Amazon's EC2, Eucalyptus hacked

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Amazon's EC2, Eucalyptus hacked

Customer accounts could be accessed.

Amazon has fixed a cryptographic hole in its EC2 and S3 services that could allow hackers to hijack customer accounts.

The signature-wrapping and cross site scripting (XSS) attacks hijacked control interfaces used to manage cloud computing resources, which allowed attackers to create modify and delete machine images, and change administrative passwords and settings.

“Effectively, a successful attack on a cloud control interface grants the attacker a complete power over the victim's account, with all the stored data included,” researchers at Germany’s Ruhr University wrote in a paper (pdf).

"We had full access to all customer data, including data authentication, tokens, and even passwords in clear text," researcher Mario Heiderich said.

In one attack, researchers discovered vulnerabilities in control interfaces that were vulnerable to new and known XML signature wrapping attacks.

They had generated arbitrary SOAP messages which were accepted by the control interface because application signature verification and XML interpretation were handled separately.

Full compromise required knowledge of a signed SOAP message while a single arbitrary cloud control operation could be executed with knowledge of a public X.509 certificate.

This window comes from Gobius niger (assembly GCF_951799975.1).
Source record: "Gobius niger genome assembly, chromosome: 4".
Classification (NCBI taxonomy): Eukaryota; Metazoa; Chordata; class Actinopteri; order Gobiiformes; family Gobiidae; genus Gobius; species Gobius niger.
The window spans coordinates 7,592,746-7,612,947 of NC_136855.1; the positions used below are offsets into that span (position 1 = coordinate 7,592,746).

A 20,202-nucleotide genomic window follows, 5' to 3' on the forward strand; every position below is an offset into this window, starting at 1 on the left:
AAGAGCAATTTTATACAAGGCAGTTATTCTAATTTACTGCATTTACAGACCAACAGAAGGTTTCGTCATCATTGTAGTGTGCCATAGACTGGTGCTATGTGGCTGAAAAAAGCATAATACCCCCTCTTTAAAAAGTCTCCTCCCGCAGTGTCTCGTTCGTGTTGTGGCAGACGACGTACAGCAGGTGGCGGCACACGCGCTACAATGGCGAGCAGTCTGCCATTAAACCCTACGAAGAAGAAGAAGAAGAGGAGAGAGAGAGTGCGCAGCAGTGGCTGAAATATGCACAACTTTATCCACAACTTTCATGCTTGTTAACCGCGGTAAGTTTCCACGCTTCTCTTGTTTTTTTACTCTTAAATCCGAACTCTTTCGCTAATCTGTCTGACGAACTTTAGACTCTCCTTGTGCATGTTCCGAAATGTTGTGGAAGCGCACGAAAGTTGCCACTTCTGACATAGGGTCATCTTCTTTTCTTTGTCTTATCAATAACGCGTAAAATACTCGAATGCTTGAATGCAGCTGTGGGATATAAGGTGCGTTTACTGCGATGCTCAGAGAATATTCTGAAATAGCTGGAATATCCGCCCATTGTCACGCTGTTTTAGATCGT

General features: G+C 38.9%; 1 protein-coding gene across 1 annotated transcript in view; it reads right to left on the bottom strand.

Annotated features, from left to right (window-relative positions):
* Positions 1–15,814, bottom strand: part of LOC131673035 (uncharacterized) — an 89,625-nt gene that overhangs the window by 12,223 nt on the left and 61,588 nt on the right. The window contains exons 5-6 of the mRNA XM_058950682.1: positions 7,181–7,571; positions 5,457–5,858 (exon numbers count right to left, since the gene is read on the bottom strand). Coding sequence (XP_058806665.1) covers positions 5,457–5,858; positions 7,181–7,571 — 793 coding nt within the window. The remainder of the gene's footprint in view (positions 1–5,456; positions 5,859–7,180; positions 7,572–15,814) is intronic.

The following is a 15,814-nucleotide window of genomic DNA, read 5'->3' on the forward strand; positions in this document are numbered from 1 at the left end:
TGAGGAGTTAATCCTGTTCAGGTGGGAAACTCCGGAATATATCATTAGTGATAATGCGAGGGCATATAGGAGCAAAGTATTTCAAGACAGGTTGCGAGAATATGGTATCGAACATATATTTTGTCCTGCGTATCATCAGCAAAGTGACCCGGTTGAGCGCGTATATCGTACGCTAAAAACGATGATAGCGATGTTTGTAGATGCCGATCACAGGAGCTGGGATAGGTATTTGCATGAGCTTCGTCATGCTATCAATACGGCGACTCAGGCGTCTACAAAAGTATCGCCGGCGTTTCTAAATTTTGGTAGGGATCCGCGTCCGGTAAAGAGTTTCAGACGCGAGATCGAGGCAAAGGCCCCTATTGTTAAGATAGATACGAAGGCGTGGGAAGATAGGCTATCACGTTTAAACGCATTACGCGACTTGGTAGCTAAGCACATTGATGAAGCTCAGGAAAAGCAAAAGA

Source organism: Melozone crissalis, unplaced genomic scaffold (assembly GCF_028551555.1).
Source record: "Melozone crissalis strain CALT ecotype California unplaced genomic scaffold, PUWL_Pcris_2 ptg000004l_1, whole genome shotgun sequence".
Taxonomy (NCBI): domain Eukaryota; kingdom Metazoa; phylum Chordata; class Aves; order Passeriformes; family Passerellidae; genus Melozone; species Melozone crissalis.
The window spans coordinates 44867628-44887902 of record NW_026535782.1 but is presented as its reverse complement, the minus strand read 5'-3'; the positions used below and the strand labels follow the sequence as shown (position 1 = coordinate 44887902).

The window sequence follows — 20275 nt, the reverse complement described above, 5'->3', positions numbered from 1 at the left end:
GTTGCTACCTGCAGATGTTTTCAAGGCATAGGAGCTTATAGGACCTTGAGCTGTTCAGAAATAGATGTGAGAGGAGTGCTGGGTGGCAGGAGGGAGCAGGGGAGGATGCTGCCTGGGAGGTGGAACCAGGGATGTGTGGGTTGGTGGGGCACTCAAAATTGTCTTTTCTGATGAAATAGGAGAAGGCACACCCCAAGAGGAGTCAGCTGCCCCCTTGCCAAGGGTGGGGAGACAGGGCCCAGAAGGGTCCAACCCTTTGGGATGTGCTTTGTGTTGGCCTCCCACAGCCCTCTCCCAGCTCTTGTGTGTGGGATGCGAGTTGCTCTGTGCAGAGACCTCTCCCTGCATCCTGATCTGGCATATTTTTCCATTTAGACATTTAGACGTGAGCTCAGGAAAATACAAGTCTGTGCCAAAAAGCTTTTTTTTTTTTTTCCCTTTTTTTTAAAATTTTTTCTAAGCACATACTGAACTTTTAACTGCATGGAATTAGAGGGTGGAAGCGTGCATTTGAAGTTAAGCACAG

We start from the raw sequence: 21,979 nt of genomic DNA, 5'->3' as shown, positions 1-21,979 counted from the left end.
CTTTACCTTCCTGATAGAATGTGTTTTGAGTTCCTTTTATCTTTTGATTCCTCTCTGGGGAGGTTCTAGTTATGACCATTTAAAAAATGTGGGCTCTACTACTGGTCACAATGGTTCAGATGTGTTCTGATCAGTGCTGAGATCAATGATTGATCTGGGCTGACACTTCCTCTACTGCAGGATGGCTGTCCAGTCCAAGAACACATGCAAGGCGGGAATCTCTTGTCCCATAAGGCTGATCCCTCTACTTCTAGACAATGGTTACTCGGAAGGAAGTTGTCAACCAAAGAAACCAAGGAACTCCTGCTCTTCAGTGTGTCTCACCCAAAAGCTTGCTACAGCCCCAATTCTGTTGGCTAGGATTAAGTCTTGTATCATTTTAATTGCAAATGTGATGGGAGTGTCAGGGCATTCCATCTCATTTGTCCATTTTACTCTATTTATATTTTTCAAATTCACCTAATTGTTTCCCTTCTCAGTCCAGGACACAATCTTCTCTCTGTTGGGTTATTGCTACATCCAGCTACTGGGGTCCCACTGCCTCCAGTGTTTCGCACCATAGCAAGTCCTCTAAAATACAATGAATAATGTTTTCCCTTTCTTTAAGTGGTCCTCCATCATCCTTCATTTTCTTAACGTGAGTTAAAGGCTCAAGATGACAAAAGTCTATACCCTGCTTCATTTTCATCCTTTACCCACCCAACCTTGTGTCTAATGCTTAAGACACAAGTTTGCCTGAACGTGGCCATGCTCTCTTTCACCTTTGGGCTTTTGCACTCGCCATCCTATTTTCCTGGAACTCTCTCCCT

Researchers also discovered that since the Amazon shop and EC2 and S3 shared the same log-in credentials, XSS attacks launched against the complex and therefore more vulnerable shop also worked against EC2 and S3.

Similar injection attacks also worked against the Eucalyptus cloud computer software.

Amazon confirmed the attacks and closed the security holes prior to disclosure, according to Professor Jörg Schwenk, chair of network and data security at the university.

The vulnerabilities were detailed at the US-based ACM Cloud Computing Security Workshop and first reported by H-Security.

"A major challenge for cloud providers is that of the data entrusted to them, only the client should be accessible," said Professor Pan who led the team which discovered the holes.

Researcher Juraj Somorovsky said security issues such as the ones detailed in cloud computing must be assessed as the service become more popular.

"Critical infrastructure and services are making ever more use of cloud computing," he said. "It is therefore an urgent need to identify the security gaps in cloud computing".

The university cited “industry estimates’ that European cloud services will more than double from 68 billion euros last year to 148 billion in 2014.

Copyright © SC Magazine, Australia

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